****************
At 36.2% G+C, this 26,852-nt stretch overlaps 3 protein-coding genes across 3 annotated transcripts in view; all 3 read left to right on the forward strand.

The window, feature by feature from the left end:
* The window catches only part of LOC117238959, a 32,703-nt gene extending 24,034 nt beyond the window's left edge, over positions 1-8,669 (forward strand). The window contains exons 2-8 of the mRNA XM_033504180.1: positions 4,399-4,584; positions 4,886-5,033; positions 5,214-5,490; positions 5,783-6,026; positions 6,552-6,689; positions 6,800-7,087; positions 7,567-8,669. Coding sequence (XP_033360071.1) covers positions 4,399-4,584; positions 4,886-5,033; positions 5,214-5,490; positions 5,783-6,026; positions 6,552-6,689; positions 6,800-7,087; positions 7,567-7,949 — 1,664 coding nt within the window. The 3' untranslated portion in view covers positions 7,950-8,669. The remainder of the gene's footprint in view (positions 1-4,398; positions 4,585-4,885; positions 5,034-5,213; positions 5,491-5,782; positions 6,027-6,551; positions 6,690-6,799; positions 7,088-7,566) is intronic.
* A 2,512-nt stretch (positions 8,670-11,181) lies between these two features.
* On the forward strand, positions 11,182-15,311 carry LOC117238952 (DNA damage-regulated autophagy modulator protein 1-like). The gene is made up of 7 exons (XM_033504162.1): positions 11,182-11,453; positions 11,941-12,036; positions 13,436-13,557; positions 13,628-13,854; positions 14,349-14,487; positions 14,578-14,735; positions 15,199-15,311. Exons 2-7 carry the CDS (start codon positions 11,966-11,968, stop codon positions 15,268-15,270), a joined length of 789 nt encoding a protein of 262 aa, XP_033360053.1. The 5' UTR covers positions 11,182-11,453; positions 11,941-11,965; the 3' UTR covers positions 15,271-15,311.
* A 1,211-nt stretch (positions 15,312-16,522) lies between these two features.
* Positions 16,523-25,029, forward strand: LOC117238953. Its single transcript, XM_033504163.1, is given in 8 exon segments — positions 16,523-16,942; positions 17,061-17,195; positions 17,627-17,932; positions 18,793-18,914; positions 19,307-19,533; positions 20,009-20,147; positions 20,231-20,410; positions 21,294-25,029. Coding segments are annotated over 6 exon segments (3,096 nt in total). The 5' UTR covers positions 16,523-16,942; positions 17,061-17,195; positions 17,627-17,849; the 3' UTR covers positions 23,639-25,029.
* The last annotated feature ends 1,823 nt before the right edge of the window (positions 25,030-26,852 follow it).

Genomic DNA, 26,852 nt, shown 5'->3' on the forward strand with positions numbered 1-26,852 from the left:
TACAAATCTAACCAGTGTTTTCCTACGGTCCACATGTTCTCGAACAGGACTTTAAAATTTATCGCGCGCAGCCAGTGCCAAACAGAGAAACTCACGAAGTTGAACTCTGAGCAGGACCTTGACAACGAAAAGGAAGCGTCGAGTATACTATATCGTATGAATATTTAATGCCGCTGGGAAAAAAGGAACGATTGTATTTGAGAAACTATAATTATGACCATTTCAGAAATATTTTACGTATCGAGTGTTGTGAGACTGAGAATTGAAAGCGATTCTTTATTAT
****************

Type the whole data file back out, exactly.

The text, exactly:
At 36.2% G+C, this 26,852-nt stretch overlaps 3 protein-coding genes across 3 annotated transcripts in view; all 3 read left to right on the forward strand.

The window, feature by feature from the left end:
* The window catches only part of LOC117238959, a 32,703-nt gene extending 24,034 nt beyond the window's left edge, over positions 1-8,669 (forward strand). The window contains exons 2-8 of the mRNA XM_033504180.1: positions 4,399-4,584; positions 4,886-5,033; positions 5,214-5,490; positions 5,783-6,026; positions 6,552-6,689; positions 6,800-7,087; positions 7,567-8,669. Coding sequence (XP_033360071.1) covers positions 4,399-4,584; positions 4,886-5,033; positions 5,214-5,490; positions 5,783-6,026; positions 6,552-6,689; positions 6,800-7,087; positions 7,567-7,949 — 1,664 coding nt within the window. The 3' untranslated portion in view covers positions 7,950-8,669. The remainder of the gene's footprint in view (positions 1-4,398; positions 4,585-4,885; positions 5,034-5,213; positions 5,491-5,782; positions 6,027-6,551; positions 6,690-6,799; positions 7,088-7,566) is intronic.
* A 2,512-nt stretch (positions 8,670-11,181) lies between these two features.
* On the forward strand, positions 11,182-15,311 carry LOC117238952 (DNA damage-regulated autophagy modulator protein 1-like). The gene is made up of 7 exons (XM_033504162.1): positions 11,182-11,453; positions 11,941-12,036; positions 13,436-13,557; positions 13,628-13,854; positions 14,349-14,487; positions 14,578-14,735; positions 15,199-15,311. Exons 2-7 carry the CDS (start codon positions 11,966-11,968, stop codon positions 15,268-15,270), a joined length of 789 nt encoding a protein of 262 aa, XP_033360053.1. The 5' UTR covers positions 11,182-11,453; positions 11,941-11,965; the 3' UTR covers positions 15,271-15,311.
* A 1,211-nt stretch (positions 15,312-16,522) lies between these two features.
* Positions 16,523-25,029, forward strand: LOC117238953. Its single transcript, XM_033504163.1, is given in 8 exon segments — positions 16,523-16,942; positions 17,061-17,195; positions 17,627-17,932; positions 18,793-18,914; positions 19,307-19,533; positions 20,009-20,147; positions 20,231-20,410; positions 21,294-25,029. Coding segments are annotated over 6 exon segments (3,096 nt in total). The 5' UTR covers positions 16,523-16,942; positions 17,061-17,195; positions 17,627-17,849; the 3' UTR covers positions 23,639-25,029.
* The last annotated feature ends 1,823 nt before the right edge of the window (positions 25,030-26,852 follow it).

Genomic DNA, 26,852 nt, shown 5'->3' on the forward strand with positions numbered 1-26,852 from the left:
TACAAATCTAACCAGTGTTTTCCTACGGTCCACATGTTCTCGAACAGGACTTTAAAATTTATCGCGCGCAGCCAGTGCCAAACAGAGAAACTCACGAAGTTGAACTCTGAGCAGGACCTTGACAACGAAAAGGAAGCGTCGAGTATACTATATCGTATGAATATTTAATGCCGCTGGGAAAAAAGGAACGATTGTATTTGAGAAACTATAATTATGACCATTTCAGAAATATTTTACGTATCGAGTGTTGTGAGACTGAGAATTGAAAGCGATTCTTTATTAT